Author Topic: The latest from SlateStarCodex  (Read 3154 times)

Q. G. Pennyworth

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Re: The latest from SlateStarCodex
« Reply #15 on: September 16, 2016, 05:48:13 pm »
Updating.

Interesting article about Bayes and neuroscience.  I like how he presents the findings, but still comes away with questions.  The hypothesis makes sense, but that doesn't mean it's right.

http://slatestarcodex.com/2016/09/12/its-bayes-all-the-way-up/

I didn't read it all the way through, but I can tell you that neuroscience-wise this guy reads like a stoner rambling about quantum mechanics with a very shaky baseline comprehension of what that means.

Is the top-down/bottom-up metaphor an okay one to use as a way of describing more complicated systems that are actually functioning, or is there something about it that's so fundamentally fucked that looking through that lens is going to lead me to idiot conclusions? Because I like it as a non-literal model, but I don't want to absorb it if it's going to make me look like an idiot.
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Mesozoic Mister Nigel

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Re: The latest from SlateStarCodex
« Reply #16 on: September 22, 2016, 06:58:01 pm »
Updating.

Interesting article about Bayes and neuroscience.  I like how he presents the findings, but still comes away with questions.  The hypothesis makes sense, but that doesn't mean it's right.

http://slatestarcodex.com/2016/09/12/its-bayes-all-the-way-up/

I didn't read it all the way through, but I can tell you that neuroscience-wise this guy reads like a stoner rambling about quantum mechanics with a very shaky baseline comprehension of what that means.

Is the top-down/bottom-up metaphor an okay one to use as a way of describing more complicated systems that are actually functioning, or is there something about it that's so fundamentally fucked that looking through that lens is going to lead me to idiot conclusions? Because I like it as a non-literal model, but I don't want to absorb it if it's going to make me look like an idiot.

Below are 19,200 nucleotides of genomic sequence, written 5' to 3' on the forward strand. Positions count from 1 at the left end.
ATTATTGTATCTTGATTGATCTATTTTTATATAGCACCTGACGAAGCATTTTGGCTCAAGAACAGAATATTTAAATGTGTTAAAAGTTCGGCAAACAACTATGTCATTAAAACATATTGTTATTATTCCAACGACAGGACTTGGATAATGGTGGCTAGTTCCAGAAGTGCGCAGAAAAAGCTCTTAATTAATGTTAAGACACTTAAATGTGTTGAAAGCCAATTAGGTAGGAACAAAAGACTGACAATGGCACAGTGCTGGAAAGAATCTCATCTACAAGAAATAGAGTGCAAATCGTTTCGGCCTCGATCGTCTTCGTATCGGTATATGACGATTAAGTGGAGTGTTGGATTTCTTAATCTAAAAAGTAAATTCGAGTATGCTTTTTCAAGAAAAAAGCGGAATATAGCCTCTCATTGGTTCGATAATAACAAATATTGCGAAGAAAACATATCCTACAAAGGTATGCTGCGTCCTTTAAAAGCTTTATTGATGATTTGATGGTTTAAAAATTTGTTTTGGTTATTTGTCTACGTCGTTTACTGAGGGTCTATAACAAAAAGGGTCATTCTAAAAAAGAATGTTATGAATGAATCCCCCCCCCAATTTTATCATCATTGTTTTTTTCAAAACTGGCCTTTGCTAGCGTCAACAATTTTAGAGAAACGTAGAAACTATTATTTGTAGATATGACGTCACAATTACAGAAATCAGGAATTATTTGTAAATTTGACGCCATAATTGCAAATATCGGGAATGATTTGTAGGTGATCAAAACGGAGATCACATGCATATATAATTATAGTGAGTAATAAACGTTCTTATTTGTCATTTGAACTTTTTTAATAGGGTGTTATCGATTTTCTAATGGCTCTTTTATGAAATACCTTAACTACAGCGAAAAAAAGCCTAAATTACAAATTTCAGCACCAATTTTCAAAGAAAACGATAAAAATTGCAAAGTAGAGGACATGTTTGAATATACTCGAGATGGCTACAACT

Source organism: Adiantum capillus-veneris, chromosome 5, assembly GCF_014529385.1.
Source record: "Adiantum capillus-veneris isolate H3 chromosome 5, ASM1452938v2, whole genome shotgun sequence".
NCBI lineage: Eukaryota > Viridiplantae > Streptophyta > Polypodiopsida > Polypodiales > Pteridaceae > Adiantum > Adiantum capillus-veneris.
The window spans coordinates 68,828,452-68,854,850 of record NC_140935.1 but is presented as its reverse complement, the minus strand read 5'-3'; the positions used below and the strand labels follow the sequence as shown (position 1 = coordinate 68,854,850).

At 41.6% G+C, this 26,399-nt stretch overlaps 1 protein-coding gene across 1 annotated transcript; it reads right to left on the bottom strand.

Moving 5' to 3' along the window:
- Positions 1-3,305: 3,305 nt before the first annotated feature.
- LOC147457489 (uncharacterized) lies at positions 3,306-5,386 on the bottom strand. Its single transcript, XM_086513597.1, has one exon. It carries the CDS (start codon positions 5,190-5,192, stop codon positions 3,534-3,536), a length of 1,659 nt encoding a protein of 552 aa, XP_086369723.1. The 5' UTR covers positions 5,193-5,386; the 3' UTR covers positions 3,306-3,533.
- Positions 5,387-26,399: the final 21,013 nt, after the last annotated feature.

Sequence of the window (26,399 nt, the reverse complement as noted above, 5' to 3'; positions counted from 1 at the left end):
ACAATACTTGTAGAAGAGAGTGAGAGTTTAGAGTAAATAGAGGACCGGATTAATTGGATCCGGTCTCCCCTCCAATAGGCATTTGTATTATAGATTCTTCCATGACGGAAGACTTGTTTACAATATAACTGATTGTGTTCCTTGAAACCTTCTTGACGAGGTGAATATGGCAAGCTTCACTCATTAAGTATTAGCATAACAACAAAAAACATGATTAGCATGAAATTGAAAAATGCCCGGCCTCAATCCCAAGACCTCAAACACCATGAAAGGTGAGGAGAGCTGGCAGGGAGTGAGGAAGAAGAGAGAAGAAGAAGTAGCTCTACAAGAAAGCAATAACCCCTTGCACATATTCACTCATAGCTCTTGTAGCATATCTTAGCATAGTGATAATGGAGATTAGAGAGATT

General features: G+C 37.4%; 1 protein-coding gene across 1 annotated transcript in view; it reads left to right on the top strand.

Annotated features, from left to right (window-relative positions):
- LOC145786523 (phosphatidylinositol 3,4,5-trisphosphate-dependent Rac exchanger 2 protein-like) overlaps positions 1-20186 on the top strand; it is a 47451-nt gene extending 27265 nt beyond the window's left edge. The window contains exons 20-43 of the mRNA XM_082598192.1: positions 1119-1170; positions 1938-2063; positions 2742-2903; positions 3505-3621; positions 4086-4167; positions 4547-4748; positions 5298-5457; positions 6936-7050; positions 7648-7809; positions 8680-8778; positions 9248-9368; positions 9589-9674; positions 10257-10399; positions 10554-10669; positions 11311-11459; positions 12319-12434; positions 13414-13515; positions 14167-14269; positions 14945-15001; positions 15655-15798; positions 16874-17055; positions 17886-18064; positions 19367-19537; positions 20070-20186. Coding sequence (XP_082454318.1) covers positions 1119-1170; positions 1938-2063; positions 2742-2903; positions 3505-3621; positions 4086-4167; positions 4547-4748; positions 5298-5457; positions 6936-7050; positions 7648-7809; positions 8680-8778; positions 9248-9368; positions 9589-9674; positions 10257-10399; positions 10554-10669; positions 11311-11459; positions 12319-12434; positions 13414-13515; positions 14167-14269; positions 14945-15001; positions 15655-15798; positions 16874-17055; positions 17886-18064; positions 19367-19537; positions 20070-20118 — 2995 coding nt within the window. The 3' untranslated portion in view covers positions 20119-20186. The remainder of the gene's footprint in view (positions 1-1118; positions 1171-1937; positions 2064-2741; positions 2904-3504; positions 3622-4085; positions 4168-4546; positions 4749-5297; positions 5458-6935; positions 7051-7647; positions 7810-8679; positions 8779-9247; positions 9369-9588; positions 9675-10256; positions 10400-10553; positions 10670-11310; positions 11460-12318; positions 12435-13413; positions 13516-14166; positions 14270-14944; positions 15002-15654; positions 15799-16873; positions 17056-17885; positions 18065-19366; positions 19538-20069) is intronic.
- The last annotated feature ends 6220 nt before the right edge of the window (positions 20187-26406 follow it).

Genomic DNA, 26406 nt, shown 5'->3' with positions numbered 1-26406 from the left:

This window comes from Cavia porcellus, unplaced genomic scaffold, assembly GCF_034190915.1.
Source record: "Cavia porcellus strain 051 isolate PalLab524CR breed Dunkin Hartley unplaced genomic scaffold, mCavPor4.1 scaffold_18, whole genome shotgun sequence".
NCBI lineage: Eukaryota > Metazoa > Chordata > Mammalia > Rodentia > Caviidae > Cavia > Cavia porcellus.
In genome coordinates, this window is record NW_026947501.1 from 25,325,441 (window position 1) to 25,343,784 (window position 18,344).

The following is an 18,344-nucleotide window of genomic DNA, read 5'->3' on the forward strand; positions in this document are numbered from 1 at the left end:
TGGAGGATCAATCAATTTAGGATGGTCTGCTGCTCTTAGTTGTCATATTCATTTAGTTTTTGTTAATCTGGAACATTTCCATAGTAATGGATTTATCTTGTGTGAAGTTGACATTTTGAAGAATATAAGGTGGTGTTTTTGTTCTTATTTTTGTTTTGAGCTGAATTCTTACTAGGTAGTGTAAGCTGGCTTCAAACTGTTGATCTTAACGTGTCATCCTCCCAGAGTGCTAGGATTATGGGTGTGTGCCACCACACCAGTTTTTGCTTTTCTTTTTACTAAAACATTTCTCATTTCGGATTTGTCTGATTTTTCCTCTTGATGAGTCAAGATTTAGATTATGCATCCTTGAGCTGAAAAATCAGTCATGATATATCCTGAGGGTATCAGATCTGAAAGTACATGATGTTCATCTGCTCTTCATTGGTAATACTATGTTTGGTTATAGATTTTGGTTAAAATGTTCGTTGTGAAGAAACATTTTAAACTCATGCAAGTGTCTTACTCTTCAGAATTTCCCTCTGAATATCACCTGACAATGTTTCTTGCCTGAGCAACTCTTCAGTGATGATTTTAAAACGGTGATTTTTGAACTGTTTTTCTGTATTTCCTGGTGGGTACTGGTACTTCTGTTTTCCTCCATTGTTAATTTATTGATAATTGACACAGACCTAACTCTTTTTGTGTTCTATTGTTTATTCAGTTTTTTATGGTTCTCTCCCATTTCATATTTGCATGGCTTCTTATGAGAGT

Top-down/bottom-up is a profoundly flawed model for talking about biological systems, simply because there is no such thing as purely linear directionality in any complex system; there are feedback loops at multiple points along the way, and the information exchange is always bidirectional (if not multi-directional).
Im guessing it was January 2007, a meeting in Bethesda, we got a bag of bees and just started smashing them on the desk, Charles Wick said. It was very complicated.


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Re: The latest from SlateStarCodex
« Reply #17 on: September 22, 2016, 07:04:15 pm »
This diagram is a simplified but possibly useful example of the complexity I am trying to describe:

Im guessing it was January 2007, a meeting in Bethesda, we got a bag of bees and just started smashing them on the desk, Charles Wick said. It was very complicated.


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Re: The latest from SlateStarCodex
« Reply #18 on: September 22, 2016, 07:28:39 pm »
Yeah, there's a lot of stuff going on.  Our brains really don't intuitively grasp that much complexity, do they?

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Re: The latest from SlateStarCodex
« Reply #19 on: September 22, 2016, 08:25:14 pm »
Yeah, there's a lot of stuff going on.  Our brains really don't intuitively grasp that much complexity, do they?

We really tend to be binary-seekers, and I'm not sure how much of that is social conditioning and how much of it is neurobiology.
Im guessing it was January 2007, a meeting in Bethesda, we got a bag of bees and just started smashing them on the desk, Charles Wick said. It was very complicated.